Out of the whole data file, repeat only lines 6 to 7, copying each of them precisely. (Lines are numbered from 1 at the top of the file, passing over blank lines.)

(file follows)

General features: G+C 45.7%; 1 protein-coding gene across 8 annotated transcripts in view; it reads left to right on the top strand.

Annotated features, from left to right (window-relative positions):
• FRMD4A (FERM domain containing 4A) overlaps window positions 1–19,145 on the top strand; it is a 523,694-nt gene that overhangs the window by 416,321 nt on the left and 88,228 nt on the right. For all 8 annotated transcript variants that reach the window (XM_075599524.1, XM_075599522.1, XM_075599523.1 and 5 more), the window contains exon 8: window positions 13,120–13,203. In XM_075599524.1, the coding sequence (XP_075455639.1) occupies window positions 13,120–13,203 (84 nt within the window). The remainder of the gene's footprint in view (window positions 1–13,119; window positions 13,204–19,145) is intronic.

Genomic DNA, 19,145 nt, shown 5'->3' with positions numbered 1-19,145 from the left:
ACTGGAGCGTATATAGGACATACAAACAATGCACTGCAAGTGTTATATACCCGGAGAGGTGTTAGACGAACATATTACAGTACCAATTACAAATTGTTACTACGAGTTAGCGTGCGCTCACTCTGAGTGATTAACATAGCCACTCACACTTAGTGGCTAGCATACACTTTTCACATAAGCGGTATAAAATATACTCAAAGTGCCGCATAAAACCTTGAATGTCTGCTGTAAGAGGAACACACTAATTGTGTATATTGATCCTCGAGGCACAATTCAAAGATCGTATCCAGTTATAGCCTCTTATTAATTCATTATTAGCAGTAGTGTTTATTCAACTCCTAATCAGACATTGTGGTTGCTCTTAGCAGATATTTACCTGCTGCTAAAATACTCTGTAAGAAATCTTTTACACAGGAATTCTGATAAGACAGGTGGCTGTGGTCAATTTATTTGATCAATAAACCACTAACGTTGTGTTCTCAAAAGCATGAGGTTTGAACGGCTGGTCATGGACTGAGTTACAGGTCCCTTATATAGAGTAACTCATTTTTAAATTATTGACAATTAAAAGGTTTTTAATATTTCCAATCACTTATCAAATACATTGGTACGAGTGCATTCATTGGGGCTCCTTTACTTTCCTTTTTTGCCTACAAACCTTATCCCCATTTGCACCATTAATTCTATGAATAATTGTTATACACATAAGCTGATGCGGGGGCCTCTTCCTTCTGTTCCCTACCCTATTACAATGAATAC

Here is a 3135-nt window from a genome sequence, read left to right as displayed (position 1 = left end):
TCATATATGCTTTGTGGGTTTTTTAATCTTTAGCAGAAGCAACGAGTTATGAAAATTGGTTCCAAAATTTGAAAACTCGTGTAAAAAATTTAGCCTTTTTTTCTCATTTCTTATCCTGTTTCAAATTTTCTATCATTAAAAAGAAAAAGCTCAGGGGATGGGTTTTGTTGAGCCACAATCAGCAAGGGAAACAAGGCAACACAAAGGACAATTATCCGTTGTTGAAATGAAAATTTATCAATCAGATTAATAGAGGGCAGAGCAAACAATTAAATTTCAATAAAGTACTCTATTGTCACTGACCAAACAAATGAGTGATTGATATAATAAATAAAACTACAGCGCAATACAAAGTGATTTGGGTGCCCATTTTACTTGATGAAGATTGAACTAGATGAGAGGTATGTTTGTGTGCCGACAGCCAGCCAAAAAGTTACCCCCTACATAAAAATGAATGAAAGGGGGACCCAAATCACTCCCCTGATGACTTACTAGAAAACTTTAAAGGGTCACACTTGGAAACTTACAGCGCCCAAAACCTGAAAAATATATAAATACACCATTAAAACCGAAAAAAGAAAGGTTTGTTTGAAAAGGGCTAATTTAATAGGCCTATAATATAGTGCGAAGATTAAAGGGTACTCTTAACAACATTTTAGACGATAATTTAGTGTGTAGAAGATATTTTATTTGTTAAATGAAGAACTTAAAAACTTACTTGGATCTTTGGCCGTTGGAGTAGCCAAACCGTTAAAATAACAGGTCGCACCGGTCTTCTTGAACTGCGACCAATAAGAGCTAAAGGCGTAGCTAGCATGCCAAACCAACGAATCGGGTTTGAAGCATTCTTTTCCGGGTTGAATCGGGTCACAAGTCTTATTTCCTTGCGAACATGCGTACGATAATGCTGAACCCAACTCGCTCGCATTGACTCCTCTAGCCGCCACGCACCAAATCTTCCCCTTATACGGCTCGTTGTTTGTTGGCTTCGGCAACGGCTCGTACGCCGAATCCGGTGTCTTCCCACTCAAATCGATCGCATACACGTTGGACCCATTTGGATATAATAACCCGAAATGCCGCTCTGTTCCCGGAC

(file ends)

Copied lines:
Here is a 3135-nt window from a genome sequence, read left to right as displayed (position 1 = left end):
TCATATATGCTTTGTGGGTTTTTTAATCTTTAGCAGAAGCAACGAGTTATGAAAATTGGTTCCAAAATTTGAAAACTCGTGTAAAAAATTTAGCCTTTTTTTCTCATTTCTTATCCTGTTTCAAATTTTCTATCATTAAAAAGAAAAAGCTCAGGGGATGGGTTTTGTTGAGCCACAATCAGCAAGGGAAACAAGGCAACACAAAGGACAATTATCCGTTGTTGAAATGAAAATTTATCAATCAGATTAATAGAGGGCAGAGCAAACAATTAAATTTCAATAAAGTACTCTATTGTCACTGACCAAACAAATGAGTGATTGATATAATAAATAAAACTACAGCGCAATACAAAGTGATTTGGGTGCCCATTTTACTTGATGAAGATTGAACTAGATGAGAGGTATGTTTGTGTGCCGACAGCCAGCCAAAAAGTTACCCCCTACATAAAAATGAATGAAAGGGGGACCCAAATCACTCCCCTGATGACTTACTAGAAAACTTTAAAGGGTCACACTTGGAAACTTACAGCGCCCAAAACCTGAAAAATATATAAATACACCATTAAAACCGAAAAAAGAAAGGTTTGTTTGAAAAGGGCTAATTTAATAGGCCTATAATATAGTGCGAAGATTAAAGGGTACTCTTAACAACATTTTAGACGATAATTTAGTGTGTAGAAGATATTTTATTTGTTAAATGAAGAACTTAAAAACTTACTTGGATCTTTGGCCGTTGGAGTAGCCAAACCGTTAAAATAACAGGTCGCACCGGTCTTCTTGAACTGCGACCAATAAGAGCTAAAGGCGTAGCTAGCATGCCAAACCAACGAATCGGGTTTGAAGCATTCTTTTCCGGGTTGAATCGGGTCACAAGTCTTATTTCCTTGCGAACATGCGTACGATAATGCTGAACCCAACTCGCTCGCATTGACTCCTCTAGCCGCCACGCACCAAATCTTCCCCTTATACGGCTCGTTGTTTGTTGGCTTCGGCAACGGCTCGTACGCCGAATCCGGTGTCTTCCCACTCAAATCGATCGCATACACGTTGGACCCATTTGGATATAATAACCCGAAATGCCGCTCTGTTCCCGGAC